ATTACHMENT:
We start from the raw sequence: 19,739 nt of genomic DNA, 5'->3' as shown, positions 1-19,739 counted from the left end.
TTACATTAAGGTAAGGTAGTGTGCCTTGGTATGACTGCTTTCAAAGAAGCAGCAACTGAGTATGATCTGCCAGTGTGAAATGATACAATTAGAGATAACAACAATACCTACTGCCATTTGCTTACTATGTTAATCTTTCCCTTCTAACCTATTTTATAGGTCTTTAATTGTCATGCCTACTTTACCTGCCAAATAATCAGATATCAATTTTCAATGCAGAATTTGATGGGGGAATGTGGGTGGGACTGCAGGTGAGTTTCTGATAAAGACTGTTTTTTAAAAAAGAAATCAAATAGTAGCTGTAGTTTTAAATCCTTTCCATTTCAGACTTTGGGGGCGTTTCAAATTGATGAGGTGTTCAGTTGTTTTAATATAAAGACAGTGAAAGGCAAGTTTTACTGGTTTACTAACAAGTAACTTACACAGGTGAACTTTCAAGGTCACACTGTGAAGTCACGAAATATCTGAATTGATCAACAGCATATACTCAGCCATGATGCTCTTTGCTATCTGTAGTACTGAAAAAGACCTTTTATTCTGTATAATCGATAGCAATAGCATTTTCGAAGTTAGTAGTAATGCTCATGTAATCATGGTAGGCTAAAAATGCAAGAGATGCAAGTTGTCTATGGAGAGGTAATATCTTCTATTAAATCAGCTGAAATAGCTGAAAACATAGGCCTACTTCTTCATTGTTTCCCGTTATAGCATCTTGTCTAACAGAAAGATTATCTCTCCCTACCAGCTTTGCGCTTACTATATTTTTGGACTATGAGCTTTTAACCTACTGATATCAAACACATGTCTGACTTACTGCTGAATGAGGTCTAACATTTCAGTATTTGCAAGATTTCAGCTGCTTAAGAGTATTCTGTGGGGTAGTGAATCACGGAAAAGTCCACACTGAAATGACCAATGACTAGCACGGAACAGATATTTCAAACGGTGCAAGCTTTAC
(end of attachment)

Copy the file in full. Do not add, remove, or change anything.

We start from the raw sequence: 19,739 nt of genomic DNA, 5'->3' as shown, positions 1-19,739 counted from the left end.
TTACATTAAGGTAAGGTAGTGTGCCTTGGTATGACTGCTTTCAAAGAAGCAGCAACTGAGTATGATCTGCCAGTGTGAAATGATACAATTAGAGATAACAACAATACCTACTGCCATTTGCTTACTATGTTAATCTTTCCCTTCTAACCTATTTTATAGGTCTTTAATTGTCATGCCTACTTTACCTGCCAAATAATCAGATATCAATTTTCAATGCAGAATTTGATGGGGGAATGTGGGTGGGACTGCAGGTGAGTTTCTGATAAAGACTGTTTTTTAAAAAAGAAATCAAATAGTAGCTGTAGTTTTAAATCCTTTCCATTTCAGACTTTGGGGGCGTTTCAAATTGATGAGGTGTTCAGTTGTTTTAATATAAAGACAGTGAAAGGCAAGTTTTACTGGTTTACTAACAAGTAACTTACACAGGTGAACTTTCAAGGTCACACTGTGAAGTCACGAAATATCTGAATTGATCAACAGCATATACTCAGCCATGATGCTCTTTGCTATCTGTAGTACTGAAAAAGACCTTTTATTCTGTATAATCGATAGCAATAGCATTTTCGAAGTTAGTAGTAATGCTCATGTAATCATGGTAGGCTAAAAATGCAAGAGATGCAAGTTGTCTATGGAGAGGTAATATCTTCTATTAAATCAGCTGAAATAGCTGAAAACATAGGCCTACTTCTTCATTGTTTCCCGTTATAGCATCTTGTCTAACAGAAAGATTATCTCTCCCTACCAGCTTTGCGCTTACTATATTTTTGGACTATGAGCTTTTAACCTACTGATATCAAACACATGTCTGACTTACTGCTGAATGAGGTCTAACATTTCAGTATTTGCAAGATTTCAGCTGCTTAAGAGTATTCTGTGGGGTAGTGAATCACGGAAAAGTCCACACTGAAATGACCAATGACTAGCACGGAACAGATATTTCAAACGGTGCAAGCTTTAC